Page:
Thanks for that, the art of casting for centre fire rifles is trully an art and we do seem to rely on internet rumours and some manufacturors research without enough true peer review. Manufacturors will only change their products when competition forces them to do so. They also will produce research to prove their design is best (we hope it is too) but we need to constantly challenge this. One of the problems with this ofcourse (and it is widly accepted) is that many barrels made under different contracts at different plants will throw up different dimensions. The LoC will show what dimensions are considered within tolerance along with various texts such as the ToSA.
    Publishing this data is important to allow such research to add value to shooters and also to force the remaining bullet and ammo plants to produce a viable range of factory fodder. The problems encoutered by those such as yourself when using the 125 gn Lapuas (I have a little experience in this field) shows why cast is the way ahead especially when loading for indoor range practice.
    Using original mil spec ball factory ammo where available should allow a degree of acceptable for all accuracy, this is important in a historic match when prizes are at stake and loading rounds just good enough to get to the bull at that distance is certainly not sporting. I have seen a shooter with boxes of cast or possibly moly lubed ball all marked for various distances. His excuse was barrel wear. I called foul but wasnt backed up despite the spirit of the original rule being in place.
  6. I finally have the measurement. The 2 slugs that I sent measured up as .3175 and .318!

    That would be a Mauser J-bore with deep rifling then...

    In the meantime I had paper patched a bullet up to .323 and rammed it in, so I got a nice impression of the throat and the start of the lead. The 1st 10th of an inch didn't contact at all! But after that, the throat was sharply defined.

    So, I'm currently thinking of 2 bullets that should do well in this barrel:

    Lyman do a 200-grain .314 intended for 303, which I can paper patch up to 319-320:


    And they also do an alleged 319 Loverin-type which drops at apparently 321, weighing 165 grains and intended for .32/40:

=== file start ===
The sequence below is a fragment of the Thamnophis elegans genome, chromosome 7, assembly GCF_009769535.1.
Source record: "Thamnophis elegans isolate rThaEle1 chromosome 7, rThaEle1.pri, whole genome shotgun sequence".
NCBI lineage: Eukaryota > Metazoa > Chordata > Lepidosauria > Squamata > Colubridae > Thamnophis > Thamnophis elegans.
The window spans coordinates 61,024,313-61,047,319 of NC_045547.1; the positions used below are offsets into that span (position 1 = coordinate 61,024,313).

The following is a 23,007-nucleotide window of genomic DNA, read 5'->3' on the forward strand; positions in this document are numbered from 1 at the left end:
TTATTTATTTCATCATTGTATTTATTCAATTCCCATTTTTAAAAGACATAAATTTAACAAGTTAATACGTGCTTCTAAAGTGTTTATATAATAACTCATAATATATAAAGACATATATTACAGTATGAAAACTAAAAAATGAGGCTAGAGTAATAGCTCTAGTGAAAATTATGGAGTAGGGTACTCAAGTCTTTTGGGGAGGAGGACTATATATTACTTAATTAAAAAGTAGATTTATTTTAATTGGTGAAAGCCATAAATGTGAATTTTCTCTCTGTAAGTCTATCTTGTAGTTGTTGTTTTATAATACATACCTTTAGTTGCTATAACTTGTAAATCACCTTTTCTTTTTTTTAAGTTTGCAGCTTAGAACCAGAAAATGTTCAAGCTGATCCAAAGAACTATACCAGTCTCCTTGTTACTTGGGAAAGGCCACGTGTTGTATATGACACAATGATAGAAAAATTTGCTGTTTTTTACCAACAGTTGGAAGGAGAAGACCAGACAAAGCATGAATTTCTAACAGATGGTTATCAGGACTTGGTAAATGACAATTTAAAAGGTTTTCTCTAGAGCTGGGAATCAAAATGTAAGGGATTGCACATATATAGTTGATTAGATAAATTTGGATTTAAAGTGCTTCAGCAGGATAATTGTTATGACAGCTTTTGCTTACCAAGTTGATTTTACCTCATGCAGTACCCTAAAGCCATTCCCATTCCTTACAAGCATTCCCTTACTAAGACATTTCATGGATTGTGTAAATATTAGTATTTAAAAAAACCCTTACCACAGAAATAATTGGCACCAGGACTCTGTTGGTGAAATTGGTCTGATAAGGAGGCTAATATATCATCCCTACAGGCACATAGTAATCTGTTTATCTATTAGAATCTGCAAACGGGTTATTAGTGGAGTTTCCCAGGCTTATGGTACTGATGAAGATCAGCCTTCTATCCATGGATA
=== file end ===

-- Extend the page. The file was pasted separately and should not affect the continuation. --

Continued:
So, custom sizers at 319 and 320 for me it is then!
  7. Now that I have my measurement, I'm just not going to bother with jacketed in this rifle at all, except on the odd occasion where I may have to purchase factory due to not being able to take ammunition on the Harwich boat.

    I suspect that Mark 7 bullets would probably shoot fine and dandy (at least within the 3-4 MOA specification), but I strongly suspect that the 123 grain hollow base Lapua just doesn't have the inertia to set up the 7 thousandths required, although maybe going to a faster powder (I used N130) may do so. This would also explain why my extremely shiny and smooth bore picked up jacket fouling enormously -- gas will have been escaping around the bullet.

    It certainly seems that my light cast loads shot acceptably well (160 grain .313 with 6.4 grains BA 10 at 1100 ft./s doing around 2 MOA) -- presumably the sharp kick from the extremely fast powder set them up enough, although going to a heavier charge of the slower BA 9 to try and get them to around 14-1600 fps was very much affected by the fact that they were undersized (I thought initially that it may have been the gas check, so I loaded some with gas checks and my light load which also shot around 2 MOA, with one 5- shot group coming in under 1 MOA, although the biggest group was in fact also bigger.) Although actually at those kinds of velocities, you don't even need the gas check, so I might try some faster ones without, although it is probably urinating into the wind now that I know what the barrel diameter is.